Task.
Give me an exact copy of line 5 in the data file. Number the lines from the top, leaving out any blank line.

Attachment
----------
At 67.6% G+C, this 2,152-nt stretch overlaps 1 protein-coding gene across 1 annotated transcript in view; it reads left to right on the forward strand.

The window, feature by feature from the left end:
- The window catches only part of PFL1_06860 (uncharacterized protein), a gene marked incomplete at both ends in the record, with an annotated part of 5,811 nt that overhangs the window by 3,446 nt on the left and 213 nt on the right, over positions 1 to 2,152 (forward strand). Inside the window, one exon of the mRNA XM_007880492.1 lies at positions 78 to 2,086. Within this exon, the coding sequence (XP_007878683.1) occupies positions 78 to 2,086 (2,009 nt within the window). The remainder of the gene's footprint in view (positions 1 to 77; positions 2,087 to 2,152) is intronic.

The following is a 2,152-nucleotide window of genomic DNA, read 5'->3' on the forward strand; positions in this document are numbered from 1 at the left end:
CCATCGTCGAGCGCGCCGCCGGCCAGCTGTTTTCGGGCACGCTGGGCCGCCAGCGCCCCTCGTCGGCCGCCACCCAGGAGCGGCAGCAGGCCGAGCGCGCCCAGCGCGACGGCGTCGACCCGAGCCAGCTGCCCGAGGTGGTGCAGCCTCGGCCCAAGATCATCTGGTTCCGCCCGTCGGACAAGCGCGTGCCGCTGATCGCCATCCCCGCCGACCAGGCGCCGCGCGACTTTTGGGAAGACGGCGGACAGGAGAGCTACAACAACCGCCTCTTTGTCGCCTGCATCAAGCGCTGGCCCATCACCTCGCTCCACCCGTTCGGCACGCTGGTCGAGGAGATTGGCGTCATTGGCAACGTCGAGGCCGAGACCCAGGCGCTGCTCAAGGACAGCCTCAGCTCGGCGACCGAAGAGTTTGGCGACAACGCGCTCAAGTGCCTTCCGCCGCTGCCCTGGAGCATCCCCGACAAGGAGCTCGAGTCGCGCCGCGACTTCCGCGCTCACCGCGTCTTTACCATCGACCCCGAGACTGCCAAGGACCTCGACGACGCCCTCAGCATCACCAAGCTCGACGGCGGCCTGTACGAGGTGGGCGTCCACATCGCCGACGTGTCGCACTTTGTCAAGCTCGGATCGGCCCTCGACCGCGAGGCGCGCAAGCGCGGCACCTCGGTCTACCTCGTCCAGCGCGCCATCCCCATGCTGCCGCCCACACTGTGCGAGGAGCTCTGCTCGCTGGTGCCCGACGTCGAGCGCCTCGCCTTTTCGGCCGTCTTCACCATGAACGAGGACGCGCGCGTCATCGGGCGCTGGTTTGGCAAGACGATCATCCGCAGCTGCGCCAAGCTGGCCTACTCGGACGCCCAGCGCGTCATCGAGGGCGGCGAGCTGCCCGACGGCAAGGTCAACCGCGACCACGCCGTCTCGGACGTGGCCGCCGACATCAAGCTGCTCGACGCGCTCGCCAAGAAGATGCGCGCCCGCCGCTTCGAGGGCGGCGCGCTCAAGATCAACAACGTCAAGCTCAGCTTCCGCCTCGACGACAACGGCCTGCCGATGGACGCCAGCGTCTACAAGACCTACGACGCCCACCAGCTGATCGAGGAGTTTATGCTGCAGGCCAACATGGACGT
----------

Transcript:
CCATCGTCGAGCGCGCCGCCGGCCAGCTGTTTTCGGGCACGCTGGGCCGCCAGCGCCCCTCGTCGGCCGCCACCCAGGAGCGGCAGCAGGCCGAGCGCGCCCAGCGCGACGGCGTCGACCCGAGCCAGCTGCCCGAGGTGGTGCAGCCTCGGCCCAAGATCATCTGGTTCCGCCCGTCGGACAAGCGCGTGCCGCTGATCGCCATCCCCGCCGACCAGGCGCCGCGCGACTTTTGGGAAGACGGCGGACAGGAGAGCTACAACAACCGCCTCTTTGTCGCCTGCATCAAGCGCTGGCCCATCACCTCGCTCCACCCGTTCGGCACGCTGGTCGAGGAGATTGGCGTCATTGGCAACGTCGAGGCCGAGACCCAGGCGCTGCTCAAGGACAGCCTCAGCTCGGCGACCGAAGAGTTTGGCGACAACGCGCTCAAGTGCCTTCCGCCGCTGCCCTGGAGCATCCCCGACAAGGAGCTCGAGTCGCGCCGCGACTTCCGCGCTCACCGCGTCTTTACCATCGACCCCGAGACTGCCAAGGACCTCGACGACGCCCTCAGCATCACCAAGCTCGACGGCGGCCTGTACGAGGTGGGCGTCCACATCGCCGACGTGTCGCACTTTGTCAAGCTCGGATCGGCCCTCGACCGCGAGGCGCGCAAGCGCGGCACCTCGGTCTACCTCGTCCAGCGCGCCATCCCCATGCTGCCGCCCACACTGTGCGAGGAGCTCTGCTCGCTGGTGCCCGACGTCGAGCGCCTCGCCTTTTCGGCCGTCTTCACCATGAACGAGGACGCGCGCGTCATCGGGCGCTGGTTTGGCAAGACGATCATCCGCAGCTGCGCCAAGCTGGCCTACTCGGACGCCCAGCGCGTCATCGAGGGCGGCGAGCTGCCCGACGGCAAGGTCAACCGCGACCACGCCGTCTCGGACGTGGCCGCCGACATCAAGCTGCTCGACGCGCTCGCCAAGAAGATGCGCGCCCGCCGCTTCGAGGGCGGCGCGCTCAAGATCAACAACGTCAAGCTCAGCTTCCGCCTCGACGACAACGGCCTGCCGATGGACGCCAGCGTCTACAAGACCTACGACGCCCACCAGCTGATCGAGGAGTTTATGCTGCAGGCCAACATGGACGT